after two days we leave the Croatian capital, and follow the 
valley of the Save to Samobor. The road is good, although 
narrow and unshaded; the house roofs gay with fancy tiles, 
sometimes the date, occasionally the man's name, outlined 
in huge letters. Many gypsies are en route and in a shallow 
pool a boy and a girl are gayly washing pigs, — preparing 
them for sale, perhi^, — for at Samobor itself we saw 
our last picturesque market. Here the peasants' cloches 
are snowy white, with brilliant embroideries and kerchiefs 
and beads! 

Passing Luc and Jazbina and Podvrk, we come to Bre- 
gana, and leaving Croatia, enter Styria. Instantly the style 
of house changes and the pretty costumes vanish. Here 
the people wear u^y dark slinky calico gowns, and hideous 
shapeless hats in place of the gay Croatian kerchiefs. For 
nearly two months now we have seen only quaint and be- 
coming costumes and the change to the garb of so-called 
civilization is a distinct shock. 

The road, however, is much better, beneath pines and 
spruces by the river's brink, with an endless variety of wild 
flowers; it offers us compensations and restores our droop- 
ing spirits. By the cJUUeau of Reichselstein and cottages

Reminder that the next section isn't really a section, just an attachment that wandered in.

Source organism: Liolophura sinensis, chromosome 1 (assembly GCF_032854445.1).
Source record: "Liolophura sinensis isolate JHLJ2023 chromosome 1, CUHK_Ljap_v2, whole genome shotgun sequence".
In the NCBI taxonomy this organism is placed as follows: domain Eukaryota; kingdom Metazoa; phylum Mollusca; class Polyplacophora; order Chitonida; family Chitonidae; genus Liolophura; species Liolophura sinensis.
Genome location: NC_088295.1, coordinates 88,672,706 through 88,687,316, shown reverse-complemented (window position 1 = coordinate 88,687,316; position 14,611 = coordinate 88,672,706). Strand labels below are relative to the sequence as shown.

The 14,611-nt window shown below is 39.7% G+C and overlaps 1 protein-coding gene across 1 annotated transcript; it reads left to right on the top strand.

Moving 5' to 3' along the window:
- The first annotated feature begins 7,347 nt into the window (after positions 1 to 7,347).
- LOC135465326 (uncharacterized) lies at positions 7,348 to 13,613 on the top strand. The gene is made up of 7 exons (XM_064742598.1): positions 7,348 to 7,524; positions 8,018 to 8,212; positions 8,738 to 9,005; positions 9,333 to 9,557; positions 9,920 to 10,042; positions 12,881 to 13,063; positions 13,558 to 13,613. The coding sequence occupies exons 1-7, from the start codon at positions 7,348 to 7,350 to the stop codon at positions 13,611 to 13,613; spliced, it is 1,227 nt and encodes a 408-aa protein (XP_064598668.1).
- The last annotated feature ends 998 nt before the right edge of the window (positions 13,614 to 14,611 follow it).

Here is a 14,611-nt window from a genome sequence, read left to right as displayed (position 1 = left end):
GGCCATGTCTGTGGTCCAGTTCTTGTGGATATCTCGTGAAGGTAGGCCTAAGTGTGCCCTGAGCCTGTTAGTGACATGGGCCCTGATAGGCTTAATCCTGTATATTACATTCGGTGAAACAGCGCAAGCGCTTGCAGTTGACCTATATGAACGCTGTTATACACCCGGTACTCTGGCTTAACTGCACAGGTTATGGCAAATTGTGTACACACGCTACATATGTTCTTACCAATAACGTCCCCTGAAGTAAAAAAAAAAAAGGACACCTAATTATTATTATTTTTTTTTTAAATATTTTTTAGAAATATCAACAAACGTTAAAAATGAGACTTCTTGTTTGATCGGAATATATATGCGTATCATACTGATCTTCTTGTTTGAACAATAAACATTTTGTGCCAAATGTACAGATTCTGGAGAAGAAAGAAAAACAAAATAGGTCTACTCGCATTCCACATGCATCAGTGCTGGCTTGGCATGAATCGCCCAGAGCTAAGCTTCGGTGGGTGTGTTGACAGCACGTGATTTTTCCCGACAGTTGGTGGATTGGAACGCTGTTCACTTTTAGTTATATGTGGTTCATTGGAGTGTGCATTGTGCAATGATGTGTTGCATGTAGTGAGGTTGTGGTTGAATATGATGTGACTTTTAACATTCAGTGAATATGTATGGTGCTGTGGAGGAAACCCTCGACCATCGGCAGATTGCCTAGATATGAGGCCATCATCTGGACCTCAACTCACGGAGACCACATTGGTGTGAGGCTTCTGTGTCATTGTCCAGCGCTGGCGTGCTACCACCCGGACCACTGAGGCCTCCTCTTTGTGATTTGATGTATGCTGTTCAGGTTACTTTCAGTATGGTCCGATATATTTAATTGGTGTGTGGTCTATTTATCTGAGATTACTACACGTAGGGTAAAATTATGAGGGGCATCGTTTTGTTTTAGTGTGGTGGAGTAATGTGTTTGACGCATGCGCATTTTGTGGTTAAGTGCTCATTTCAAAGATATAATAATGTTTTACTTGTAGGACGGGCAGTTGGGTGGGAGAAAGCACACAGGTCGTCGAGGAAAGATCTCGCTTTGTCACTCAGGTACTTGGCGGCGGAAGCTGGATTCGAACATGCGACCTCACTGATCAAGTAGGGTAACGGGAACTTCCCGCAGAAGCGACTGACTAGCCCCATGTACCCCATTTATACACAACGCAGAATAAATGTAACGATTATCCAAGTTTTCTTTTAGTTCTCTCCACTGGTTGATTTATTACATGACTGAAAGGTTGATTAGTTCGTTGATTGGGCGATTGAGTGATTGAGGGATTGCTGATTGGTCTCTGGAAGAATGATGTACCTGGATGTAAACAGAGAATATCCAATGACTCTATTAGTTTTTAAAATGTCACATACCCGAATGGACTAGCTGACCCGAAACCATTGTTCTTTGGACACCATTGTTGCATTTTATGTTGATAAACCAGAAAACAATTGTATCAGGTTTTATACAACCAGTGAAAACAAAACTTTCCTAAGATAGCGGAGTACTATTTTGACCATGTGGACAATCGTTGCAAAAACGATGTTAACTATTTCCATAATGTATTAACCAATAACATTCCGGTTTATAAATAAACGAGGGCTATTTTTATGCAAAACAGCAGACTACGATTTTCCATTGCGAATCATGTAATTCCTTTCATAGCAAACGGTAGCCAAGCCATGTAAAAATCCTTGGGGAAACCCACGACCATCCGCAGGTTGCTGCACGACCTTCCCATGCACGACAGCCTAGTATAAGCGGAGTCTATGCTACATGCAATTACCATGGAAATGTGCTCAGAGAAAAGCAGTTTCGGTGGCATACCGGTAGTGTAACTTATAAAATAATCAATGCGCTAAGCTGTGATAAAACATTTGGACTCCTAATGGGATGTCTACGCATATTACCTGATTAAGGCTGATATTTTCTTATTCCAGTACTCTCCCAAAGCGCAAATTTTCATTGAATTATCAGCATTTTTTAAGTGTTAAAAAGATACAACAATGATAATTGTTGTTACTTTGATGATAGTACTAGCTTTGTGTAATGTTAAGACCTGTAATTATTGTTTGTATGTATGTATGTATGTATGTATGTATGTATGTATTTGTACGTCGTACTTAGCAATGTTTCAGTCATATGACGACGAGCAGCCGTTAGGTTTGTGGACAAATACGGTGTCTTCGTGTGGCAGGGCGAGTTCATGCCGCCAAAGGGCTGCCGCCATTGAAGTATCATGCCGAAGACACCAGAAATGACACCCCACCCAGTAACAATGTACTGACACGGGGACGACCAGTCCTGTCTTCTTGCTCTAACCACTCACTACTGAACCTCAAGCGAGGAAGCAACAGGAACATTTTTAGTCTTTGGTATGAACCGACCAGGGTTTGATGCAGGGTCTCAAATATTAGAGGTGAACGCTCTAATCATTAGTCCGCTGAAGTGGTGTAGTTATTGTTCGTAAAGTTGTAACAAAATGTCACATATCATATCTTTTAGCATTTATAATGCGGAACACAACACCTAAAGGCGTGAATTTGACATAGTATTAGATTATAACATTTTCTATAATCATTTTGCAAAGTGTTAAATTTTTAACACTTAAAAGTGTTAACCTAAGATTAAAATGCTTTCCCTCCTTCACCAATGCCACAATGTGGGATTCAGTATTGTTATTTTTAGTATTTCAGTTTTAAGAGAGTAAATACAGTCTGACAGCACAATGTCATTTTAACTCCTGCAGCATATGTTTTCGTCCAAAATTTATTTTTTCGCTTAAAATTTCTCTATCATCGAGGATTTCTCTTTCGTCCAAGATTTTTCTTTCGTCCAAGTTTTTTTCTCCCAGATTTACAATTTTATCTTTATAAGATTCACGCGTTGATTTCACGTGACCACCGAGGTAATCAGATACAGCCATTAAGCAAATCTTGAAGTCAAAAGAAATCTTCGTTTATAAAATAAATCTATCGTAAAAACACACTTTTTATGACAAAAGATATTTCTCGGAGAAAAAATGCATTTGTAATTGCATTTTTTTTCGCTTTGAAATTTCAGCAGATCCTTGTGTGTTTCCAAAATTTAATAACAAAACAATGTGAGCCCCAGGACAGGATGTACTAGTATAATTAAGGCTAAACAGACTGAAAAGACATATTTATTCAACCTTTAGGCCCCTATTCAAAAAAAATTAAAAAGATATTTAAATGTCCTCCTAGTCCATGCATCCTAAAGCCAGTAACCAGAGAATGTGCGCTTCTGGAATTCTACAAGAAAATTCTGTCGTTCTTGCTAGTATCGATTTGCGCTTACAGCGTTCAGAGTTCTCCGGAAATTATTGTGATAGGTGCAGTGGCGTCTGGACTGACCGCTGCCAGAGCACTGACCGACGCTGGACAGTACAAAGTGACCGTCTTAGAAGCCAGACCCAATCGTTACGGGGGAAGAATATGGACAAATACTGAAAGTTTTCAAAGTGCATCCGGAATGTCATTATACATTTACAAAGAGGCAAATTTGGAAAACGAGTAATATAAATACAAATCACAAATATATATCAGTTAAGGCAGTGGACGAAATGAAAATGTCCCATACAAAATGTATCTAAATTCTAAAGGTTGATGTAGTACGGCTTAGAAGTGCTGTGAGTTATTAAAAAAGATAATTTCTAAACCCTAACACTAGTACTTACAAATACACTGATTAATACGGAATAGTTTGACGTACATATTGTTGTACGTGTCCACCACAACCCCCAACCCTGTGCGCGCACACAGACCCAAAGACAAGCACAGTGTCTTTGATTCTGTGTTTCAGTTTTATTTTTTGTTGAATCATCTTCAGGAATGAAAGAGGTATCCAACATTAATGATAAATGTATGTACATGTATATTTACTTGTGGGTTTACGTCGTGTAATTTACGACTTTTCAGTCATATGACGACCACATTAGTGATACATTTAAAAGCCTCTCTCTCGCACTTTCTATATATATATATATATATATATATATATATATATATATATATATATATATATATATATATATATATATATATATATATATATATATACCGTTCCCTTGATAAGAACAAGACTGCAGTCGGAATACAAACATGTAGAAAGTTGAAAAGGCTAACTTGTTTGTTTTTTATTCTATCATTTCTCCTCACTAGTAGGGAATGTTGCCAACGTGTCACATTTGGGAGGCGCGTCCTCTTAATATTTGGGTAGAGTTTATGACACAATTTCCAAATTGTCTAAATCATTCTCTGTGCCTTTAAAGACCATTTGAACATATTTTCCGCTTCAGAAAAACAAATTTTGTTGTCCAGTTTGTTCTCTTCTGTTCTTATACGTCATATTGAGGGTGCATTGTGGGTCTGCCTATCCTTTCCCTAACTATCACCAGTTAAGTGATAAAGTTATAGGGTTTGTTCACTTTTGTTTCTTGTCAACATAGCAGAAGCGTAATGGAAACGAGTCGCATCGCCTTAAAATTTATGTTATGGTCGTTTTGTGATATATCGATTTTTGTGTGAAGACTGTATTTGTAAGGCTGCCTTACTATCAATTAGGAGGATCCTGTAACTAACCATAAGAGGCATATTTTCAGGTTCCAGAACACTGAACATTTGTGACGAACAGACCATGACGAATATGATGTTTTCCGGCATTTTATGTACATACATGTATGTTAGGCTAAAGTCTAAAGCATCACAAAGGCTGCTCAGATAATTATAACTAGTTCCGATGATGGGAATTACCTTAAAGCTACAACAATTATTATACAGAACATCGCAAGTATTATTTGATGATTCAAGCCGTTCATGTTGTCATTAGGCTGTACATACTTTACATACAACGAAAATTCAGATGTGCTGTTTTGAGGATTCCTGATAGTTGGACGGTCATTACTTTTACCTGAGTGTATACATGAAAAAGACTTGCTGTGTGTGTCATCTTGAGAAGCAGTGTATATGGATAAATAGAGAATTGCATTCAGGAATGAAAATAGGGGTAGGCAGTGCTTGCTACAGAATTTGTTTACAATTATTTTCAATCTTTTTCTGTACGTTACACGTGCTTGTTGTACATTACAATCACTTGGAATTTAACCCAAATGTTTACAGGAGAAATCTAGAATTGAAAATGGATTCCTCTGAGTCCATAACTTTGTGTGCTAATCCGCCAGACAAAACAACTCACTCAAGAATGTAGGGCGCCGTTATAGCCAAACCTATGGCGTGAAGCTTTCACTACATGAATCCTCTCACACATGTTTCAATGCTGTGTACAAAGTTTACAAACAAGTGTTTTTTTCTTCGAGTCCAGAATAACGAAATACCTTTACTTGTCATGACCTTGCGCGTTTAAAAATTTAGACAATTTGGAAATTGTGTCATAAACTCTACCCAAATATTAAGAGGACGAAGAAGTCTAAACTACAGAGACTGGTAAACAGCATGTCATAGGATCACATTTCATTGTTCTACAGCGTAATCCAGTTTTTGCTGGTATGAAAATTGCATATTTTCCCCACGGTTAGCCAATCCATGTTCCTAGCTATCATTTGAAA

variously decorated with stripes and crude drawings, we 
cross the Save at Rann; and here another low chdteau, with 



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three round towers and vine-draped fofode^ attracts our 

At Gurkfeklt, — one long broad street of houses, shops, 
and churches, — we turn to the right and fdlow the narrow 
valley of the Save again. This river, which in the course of 
its IcHig career serves as a boundary between Croatia, 
Slavonia, and Bosnia, is here broad and still, with picturesque 
rafts of lumber, guided by men at either end. Schloss 
Neustein rises on a height at the ri^t; cm the left the bank 
is clothed with fragrant woods, sprays of pink honeysuckle 
clamber over hedges of elder and viburnum; apple wchaids 
alternate with clover fields and patches of flowering beans; 
— it is an adorable winding way, the sky overcast, the air 
so heavenly cool. On we go through a beech forest and an 
avenue of luscious locust; beneath spruces and feathery 
larches; past Radua, stopping only to gather some of the wild